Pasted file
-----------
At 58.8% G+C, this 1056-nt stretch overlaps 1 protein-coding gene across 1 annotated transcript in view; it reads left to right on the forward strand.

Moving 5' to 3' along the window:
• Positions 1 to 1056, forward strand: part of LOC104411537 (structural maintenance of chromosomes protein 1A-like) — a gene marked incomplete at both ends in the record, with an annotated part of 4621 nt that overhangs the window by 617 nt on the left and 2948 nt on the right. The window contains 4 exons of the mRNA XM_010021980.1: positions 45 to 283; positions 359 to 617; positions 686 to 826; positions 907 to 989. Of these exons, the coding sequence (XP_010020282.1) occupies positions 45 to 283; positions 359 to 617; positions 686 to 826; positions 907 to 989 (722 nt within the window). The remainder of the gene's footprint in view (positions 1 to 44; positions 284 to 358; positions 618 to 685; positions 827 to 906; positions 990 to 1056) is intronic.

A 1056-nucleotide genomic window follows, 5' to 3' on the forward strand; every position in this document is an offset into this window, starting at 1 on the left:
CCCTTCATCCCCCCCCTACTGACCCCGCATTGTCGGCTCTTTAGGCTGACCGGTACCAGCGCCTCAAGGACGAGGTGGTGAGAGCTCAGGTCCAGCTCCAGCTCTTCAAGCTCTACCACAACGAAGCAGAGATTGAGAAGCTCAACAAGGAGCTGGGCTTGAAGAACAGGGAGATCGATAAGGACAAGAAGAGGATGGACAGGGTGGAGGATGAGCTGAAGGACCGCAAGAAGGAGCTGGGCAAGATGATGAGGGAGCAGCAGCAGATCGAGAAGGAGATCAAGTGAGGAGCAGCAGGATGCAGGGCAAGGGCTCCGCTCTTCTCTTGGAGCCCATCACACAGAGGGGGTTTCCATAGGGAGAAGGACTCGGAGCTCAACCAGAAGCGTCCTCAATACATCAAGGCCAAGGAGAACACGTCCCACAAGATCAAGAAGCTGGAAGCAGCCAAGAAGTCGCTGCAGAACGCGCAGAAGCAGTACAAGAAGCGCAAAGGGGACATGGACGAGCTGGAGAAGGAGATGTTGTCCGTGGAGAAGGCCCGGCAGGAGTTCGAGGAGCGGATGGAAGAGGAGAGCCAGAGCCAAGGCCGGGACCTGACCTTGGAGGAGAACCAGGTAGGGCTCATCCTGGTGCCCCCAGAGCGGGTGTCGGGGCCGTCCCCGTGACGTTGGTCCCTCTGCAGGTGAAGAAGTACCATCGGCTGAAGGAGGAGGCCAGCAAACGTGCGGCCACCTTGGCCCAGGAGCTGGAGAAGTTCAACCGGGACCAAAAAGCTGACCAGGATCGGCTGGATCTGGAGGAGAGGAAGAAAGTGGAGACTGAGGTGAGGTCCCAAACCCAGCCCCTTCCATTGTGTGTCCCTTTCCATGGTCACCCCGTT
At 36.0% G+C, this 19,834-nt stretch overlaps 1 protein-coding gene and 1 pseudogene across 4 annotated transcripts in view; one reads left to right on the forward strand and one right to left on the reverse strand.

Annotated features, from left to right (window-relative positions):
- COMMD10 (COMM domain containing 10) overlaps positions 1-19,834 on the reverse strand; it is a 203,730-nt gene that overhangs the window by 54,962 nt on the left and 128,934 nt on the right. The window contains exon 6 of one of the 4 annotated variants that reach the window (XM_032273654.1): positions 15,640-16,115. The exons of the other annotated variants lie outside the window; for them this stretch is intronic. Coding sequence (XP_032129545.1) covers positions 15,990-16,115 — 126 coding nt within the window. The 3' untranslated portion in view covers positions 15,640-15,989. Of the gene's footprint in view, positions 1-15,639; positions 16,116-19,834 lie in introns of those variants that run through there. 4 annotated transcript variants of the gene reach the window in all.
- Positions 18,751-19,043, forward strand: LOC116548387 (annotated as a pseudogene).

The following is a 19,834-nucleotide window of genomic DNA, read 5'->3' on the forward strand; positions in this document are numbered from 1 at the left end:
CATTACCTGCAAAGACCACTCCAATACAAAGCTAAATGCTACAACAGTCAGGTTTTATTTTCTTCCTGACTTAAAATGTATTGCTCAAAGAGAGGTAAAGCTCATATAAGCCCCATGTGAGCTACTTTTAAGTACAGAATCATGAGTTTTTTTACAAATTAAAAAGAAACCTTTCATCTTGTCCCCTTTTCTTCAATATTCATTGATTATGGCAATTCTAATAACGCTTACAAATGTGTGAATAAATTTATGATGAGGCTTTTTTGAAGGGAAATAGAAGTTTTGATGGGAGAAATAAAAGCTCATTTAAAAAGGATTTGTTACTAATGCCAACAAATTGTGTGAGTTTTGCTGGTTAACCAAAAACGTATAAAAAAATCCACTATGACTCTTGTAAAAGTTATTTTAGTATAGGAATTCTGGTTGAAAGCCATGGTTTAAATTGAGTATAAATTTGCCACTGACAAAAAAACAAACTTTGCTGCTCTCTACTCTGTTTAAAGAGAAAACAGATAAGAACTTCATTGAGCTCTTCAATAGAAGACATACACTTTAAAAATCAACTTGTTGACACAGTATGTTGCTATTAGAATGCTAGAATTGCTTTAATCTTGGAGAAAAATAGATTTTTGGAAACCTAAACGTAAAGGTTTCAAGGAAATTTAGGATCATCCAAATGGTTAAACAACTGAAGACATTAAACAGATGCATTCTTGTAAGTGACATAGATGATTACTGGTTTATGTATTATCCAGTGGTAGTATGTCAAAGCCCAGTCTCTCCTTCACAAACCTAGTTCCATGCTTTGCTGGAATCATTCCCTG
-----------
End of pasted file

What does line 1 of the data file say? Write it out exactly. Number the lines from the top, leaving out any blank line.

At 58.8% G+C, this 1056-nt stretch overlaps 1 protein-coding gene across 1 annotated transcript in view; it reads left to right on the forward strand.